Working with wax to make art

It’s an unusual art form – dripping hot wax to create images – but one Tauranga woman has embraced it with gusto.

Local artist Jo Pedersen has been exploring the art form for several years, and says it adds a different dimension to working with acrylic or oil paints.

A self-taught painter, she initially worked with traditional painting methods, such as oils and acrylic.

“After I’d explored those mediums, I heard about a workshop in the UK (where I was living at the time) about using encaustic wax, so I went along to one or two classes and decided to go from there myself.”

The proper name for it is ‘encaustic wax’, which basically means hot wax.

“So you’re painting with melted wax essentially. You have pigmented wax for colour, or you make the wax and pigment it yourself.”

The use of wax means the paintings have a layered, raised feeling, and therefore have an appeal both visually and in terms of touch. Some paintings can have up to 200 layers of wax.

“I tend to work with texture a lot. It’s different to how you would normally paint. You have to work quite quickly, with the way the wax dries.”

Since it’s hard to try and paint realism with wax, her style is abstract-expressionism. What makes it unique is that, because the way the wax falls, each painting is a complete original.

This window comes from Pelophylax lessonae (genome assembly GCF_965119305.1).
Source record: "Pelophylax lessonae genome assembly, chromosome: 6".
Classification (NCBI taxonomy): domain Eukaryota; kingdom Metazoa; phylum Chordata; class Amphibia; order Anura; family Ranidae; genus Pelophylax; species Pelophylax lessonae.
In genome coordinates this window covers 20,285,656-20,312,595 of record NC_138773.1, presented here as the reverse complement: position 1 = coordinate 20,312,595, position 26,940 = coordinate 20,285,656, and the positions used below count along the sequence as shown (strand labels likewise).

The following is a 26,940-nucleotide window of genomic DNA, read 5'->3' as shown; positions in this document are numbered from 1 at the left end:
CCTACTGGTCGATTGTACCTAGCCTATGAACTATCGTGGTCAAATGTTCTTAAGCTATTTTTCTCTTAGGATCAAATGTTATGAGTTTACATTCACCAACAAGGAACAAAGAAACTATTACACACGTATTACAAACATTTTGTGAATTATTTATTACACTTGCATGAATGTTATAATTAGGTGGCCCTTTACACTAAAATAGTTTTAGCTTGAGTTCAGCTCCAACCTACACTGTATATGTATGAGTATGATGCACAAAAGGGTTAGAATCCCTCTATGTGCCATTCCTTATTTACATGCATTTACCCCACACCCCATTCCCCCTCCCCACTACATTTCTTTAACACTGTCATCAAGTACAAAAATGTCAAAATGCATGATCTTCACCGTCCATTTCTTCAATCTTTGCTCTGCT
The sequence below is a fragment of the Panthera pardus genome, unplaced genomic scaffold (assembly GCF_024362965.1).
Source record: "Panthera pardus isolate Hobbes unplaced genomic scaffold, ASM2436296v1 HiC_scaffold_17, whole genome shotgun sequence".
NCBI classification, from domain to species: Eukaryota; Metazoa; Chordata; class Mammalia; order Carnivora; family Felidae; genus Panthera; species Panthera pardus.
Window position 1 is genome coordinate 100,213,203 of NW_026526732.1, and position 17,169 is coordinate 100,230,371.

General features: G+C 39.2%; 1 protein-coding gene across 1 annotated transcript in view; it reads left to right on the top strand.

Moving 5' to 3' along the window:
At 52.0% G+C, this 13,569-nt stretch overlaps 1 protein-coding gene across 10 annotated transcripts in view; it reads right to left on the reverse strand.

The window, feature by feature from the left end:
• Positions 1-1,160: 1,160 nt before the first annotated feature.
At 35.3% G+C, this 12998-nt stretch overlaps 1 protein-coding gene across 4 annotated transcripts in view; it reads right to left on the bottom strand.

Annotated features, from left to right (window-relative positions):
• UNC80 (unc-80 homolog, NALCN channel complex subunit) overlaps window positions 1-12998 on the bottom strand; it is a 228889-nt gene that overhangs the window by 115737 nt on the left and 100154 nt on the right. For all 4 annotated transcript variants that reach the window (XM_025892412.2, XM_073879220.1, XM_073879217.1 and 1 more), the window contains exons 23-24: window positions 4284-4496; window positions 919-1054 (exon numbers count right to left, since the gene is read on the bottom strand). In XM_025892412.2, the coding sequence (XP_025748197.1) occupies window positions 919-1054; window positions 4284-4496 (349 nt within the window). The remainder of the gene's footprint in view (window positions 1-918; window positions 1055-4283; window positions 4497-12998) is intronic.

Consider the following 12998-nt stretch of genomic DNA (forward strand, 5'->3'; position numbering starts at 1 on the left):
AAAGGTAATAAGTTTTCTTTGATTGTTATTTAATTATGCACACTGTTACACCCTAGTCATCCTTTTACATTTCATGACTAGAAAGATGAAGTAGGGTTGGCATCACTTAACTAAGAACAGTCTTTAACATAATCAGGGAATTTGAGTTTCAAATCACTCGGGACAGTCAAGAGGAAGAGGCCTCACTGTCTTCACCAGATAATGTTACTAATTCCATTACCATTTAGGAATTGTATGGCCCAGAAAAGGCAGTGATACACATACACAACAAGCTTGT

“No one can actually reproduce that exact same image.”

Although the medium is small in New Zealand, her work has generated a lot of intrigue.

“People have been very interested. I started selling in London, and was part of an installation in the London Underground. I decided to move back to New Zealand at the end of 2014, where there aren’t many wax artists. It’s a niche market.”

Naturally, people are fascinated with the process. Recently, Flagstaff Gallery in Auckland took one of her larger panels, ‘Manifestation’, while some of her work is on display in Tauranga at Macandmor Gallery in the Goddard Centre.

For people interested in taking up the art form, she says there are workshops around New Zealand that cater for it.

“I might consider teaching in the future, too, but not at present.”

Maintaining an international presence is important for any aspiring artist, and Jo has her sights set on Australia next, mostly as a market. But she hopes to remain in the Bay and use it as base from which to work.

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